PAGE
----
Graded outages remain a “real potential risk,” said Michael Bryson, senior vice president of PJM Interconnection, and he’s asking people to help maintain the network through Sunday afternoon.
The cold weather that swept in from the west was so fast and severe that PJM, which operates the network from Illinois to Virginia, is more than He underestimated peak demand by 7 gigawatts.
This corresponds to an average of 7 million households per day.
The network operator has ordered a rare emergency, requiring some consumers to limit their consumption.
Although freezing temperatures were expected ahead of the weekend, “one of the things we’ve reduced is how cold it will be and how much consumer demand will be at the weekend,” Bryson said in a phone interview Saturday.
We are doing everything we can to ensure that we do not have to implement rolling blackouts.
The rolling blackout warning is particularly dire because PJM has a huge surplus of power plants. Old coal and natural gas plants remained standing even as the shale boom of the past decade led to a wave of new gas plant construction.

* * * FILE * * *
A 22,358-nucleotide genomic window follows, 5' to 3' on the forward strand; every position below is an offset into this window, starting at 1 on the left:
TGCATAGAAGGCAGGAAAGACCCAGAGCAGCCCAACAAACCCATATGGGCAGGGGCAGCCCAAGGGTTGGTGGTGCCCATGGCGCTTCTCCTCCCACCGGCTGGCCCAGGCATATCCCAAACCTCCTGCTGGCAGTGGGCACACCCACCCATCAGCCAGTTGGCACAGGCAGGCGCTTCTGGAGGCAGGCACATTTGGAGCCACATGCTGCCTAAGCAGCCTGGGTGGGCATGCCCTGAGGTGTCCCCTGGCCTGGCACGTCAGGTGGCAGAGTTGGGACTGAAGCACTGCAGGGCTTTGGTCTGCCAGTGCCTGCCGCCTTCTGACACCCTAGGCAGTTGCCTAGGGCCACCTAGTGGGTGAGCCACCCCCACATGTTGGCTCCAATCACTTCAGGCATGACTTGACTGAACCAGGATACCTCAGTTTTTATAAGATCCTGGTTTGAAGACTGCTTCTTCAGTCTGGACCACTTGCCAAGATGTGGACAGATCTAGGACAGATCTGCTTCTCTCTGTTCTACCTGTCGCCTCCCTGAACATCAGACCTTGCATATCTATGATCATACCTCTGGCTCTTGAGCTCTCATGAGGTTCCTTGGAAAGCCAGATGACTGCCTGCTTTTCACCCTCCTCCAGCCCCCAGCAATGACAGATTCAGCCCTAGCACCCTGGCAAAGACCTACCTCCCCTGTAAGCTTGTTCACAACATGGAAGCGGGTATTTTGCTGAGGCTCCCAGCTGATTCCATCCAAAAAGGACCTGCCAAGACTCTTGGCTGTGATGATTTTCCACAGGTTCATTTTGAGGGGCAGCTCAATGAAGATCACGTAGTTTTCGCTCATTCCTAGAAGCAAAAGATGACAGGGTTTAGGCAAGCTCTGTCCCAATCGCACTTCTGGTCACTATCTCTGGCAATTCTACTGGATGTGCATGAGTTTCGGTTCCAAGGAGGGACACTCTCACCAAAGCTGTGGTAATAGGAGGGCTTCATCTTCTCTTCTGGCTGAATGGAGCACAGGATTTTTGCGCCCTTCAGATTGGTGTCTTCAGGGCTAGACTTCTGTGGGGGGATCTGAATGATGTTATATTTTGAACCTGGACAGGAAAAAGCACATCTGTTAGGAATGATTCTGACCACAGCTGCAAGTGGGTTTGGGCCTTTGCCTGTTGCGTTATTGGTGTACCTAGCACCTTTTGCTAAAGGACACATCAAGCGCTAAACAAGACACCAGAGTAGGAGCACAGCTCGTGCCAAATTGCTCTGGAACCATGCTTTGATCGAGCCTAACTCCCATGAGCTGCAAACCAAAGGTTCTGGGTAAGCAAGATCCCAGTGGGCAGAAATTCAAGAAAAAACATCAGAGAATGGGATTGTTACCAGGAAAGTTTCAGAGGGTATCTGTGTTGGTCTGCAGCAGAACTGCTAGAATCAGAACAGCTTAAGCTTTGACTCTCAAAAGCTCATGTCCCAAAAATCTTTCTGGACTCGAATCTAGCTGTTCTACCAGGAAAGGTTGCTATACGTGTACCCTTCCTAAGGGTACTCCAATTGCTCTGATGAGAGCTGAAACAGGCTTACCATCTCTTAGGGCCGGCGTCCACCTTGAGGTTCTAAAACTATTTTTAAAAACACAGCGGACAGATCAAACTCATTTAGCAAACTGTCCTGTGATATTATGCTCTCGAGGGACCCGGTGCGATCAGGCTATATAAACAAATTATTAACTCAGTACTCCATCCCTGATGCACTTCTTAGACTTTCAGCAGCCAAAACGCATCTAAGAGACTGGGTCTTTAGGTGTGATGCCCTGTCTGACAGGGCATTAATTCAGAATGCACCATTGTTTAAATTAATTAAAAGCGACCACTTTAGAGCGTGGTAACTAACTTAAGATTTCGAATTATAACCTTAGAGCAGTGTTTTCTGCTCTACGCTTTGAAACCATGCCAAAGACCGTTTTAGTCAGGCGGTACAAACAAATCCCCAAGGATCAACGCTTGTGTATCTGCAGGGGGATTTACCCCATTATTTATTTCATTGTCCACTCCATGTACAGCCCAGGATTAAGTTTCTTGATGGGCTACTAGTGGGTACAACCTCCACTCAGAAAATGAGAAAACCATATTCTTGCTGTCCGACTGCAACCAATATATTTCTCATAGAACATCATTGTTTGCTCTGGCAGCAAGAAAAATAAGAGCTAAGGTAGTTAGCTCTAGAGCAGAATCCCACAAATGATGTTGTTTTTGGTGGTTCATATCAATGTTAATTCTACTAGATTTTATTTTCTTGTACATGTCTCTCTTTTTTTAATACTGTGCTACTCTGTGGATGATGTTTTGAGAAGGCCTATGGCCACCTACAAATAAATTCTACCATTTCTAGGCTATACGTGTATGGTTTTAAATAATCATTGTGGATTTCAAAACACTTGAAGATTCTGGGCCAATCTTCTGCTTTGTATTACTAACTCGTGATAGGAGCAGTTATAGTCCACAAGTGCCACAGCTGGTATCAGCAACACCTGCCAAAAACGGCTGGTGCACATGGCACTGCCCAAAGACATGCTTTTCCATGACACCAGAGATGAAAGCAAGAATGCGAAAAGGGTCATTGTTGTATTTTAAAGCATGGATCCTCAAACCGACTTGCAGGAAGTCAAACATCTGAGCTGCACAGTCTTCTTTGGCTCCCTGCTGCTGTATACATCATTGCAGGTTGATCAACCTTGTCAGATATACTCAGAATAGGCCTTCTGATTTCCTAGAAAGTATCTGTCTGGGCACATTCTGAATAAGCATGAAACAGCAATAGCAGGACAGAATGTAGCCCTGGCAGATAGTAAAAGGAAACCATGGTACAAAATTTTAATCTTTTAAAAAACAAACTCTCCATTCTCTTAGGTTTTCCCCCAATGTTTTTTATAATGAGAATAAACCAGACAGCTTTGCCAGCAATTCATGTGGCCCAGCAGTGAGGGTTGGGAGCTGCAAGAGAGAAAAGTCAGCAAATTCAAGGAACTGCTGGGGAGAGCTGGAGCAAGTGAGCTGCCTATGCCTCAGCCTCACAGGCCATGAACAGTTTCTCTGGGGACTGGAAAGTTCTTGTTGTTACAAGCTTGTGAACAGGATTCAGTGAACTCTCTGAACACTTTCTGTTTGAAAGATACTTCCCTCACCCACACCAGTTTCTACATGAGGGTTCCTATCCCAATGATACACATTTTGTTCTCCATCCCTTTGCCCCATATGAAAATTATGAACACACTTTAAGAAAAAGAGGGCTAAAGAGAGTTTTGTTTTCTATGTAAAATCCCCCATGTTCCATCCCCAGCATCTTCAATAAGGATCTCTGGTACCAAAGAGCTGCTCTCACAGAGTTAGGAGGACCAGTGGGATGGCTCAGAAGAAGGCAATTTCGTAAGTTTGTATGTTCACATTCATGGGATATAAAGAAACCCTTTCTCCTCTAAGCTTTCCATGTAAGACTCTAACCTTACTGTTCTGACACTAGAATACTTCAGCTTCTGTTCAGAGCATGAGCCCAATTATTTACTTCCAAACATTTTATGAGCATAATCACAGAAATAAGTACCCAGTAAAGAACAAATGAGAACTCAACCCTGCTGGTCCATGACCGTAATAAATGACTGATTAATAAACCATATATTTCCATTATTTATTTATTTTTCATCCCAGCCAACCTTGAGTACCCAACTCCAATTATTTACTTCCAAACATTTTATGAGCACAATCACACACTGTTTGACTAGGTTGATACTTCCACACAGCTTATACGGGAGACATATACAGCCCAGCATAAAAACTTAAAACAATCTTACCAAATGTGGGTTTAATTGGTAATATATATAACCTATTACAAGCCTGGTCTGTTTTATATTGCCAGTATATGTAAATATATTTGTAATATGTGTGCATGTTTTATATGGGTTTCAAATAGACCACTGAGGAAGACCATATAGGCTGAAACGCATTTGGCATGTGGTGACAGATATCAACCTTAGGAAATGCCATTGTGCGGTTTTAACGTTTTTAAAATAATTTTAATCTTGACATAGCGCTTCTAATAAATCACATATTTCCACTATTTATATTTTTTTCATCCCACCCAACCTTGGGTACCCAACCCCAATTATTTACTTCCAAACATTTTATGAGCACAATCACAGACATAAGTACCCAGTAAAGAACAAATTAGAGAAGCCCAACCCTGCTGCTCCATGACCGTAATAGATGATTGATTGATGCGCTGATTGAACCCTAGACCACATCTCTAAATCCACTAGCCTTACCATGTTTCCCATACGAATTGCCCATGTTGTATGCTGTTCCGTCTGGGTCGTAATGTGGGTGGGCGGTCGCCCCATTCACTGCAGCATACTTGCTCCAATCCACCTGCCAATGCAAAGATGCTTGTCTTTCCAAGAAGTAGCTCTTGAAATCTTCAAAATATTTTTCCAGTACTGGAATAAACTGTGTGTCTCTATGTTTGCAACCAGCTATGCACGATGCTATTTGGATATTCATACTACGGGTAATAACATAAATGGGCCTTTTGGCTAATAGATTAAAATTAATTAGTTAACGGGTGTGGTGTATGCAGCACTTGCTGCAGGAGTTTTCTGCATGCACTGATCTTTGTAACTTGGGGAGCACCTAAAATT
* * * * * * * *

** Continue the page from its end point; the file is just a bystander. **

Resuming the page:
The oversupply of PJM was so outlandish that North American Electric Reliability Corp.’s seasonal assessment put it among safe areas without an increased risk of blackouts this winter. The other area was the southeast where there was a power outage in this storm.
The number of outages at power plants also increased to more than 31 gigawatts on Saturday. According to PJM data, these “forced outages” are up to three times the value expected on Friday. Bryson said producers’ access to natural gas has been “affected” and emissions restrictions have been put in place at some plants.
Thrift works. We saw the benefit of this today and will count on our customers from now until noon tomorrow
PJM is not alone in its prediction problems. Most of the networks underestimated the amount of demand that will increase due to the cold temperatures. “In general, consumer demand is lower on the weekends,” Bryson said.
One reason for the energy woes is that the country, especially the Sun Belt, has moved too quickly to electrify residential heating over the past two decades, said Pat Wood, CEO of Hunt Energy Network and former chairman of the Texas Public Utilities Commission. and the Federal Energy Regulatory Commission.
With a production fleet powered by natural gas, more powerful than ever, we use twice as much gas to heat homes with electricity than with gas boilers.
Cover image: Getty Images